From: an undergraduate student

Karen Cary, Head of Collection Management, responds…

We appreciate your interest in the collections at VCU Libraries, including your request for the National Enquirer. The guiding principle of collection management is to develop collections that support the University’s academic programs. Collection management librarians choose materials that best serve two primary University functions: instruction and research.

We develop collections to reinforce and enhance the quality of instruction across the curriculum. University faculty rely upon VCU Libraries’ collections to prepare course materials and student assignments. Likewise, students use these resources for course-related study and to complete assigned projects.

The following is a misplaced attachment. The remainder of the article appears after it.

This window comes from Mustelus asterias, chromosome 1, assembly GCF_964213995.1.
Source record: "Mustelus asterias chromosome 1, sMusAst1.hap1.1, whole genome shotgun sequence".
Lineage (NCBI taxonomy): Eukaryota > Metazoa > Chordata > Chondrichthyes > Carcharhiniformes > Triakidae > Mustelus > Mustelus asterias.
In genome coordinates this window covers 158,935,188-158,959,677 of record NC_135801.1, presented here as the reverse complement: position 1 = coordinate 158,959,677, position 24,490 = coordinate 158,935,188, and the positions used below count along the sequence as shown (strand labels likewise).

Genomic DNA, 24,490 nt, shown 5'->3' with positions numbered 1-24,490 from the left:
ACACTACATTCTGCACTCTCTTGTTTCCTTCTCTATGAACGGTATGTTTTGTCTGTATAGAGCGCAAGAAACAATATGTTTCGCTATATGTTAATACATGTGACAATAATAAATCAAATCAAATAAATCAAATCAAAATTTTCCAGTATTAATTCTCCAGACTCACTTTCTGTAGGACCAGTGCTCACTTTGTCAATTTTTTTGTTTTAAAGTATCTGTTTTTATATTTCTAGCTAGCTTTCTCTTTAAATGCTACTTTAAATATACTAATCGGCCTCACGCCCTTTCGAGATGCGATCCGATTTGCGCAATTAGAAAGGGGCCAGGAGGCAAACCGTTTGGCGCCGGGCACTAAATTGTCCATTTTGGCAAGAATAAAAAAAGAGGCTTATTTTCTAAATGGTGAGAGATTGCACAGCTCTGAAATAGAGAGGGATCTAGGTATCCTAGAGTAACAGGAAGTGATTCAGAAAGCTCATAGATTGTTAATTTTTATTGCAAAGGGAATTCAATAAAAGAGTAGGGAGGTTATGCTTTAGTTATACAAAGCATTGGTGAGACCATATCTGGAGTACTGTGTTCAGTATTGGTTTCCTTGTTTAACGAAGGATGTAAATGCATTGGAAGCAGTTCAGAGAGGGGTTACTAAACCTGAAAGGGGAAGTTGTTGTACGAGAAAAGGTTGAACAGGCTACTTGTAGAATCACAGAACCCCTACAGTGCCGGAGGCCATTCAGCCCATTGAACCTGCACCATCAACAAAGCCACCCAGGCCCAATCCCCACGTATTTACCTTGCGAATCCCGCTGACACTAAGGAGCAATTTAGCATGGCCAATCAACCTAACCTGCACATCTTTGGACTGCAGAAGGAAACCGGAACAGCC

Because research is also vital to the University’s mission, VCU Libraries provides faculty and students with collections resources that promote the intellectual inquiry and experimentation that form the research process. The role of VCU Libraries is to obtain the information essential to our researchers’ investigations.

Unfortunately, budgetary constrictions limit our ability to purchase all resource materials useful to students and scholars of every discipline. In the case of the National Enquirer or any other resource requested by a member of the VCU community, there is a way for you to further petition your request. You may contact me at or by phone at (804) 828-8773. I would be happy to meet with you to discuss your request.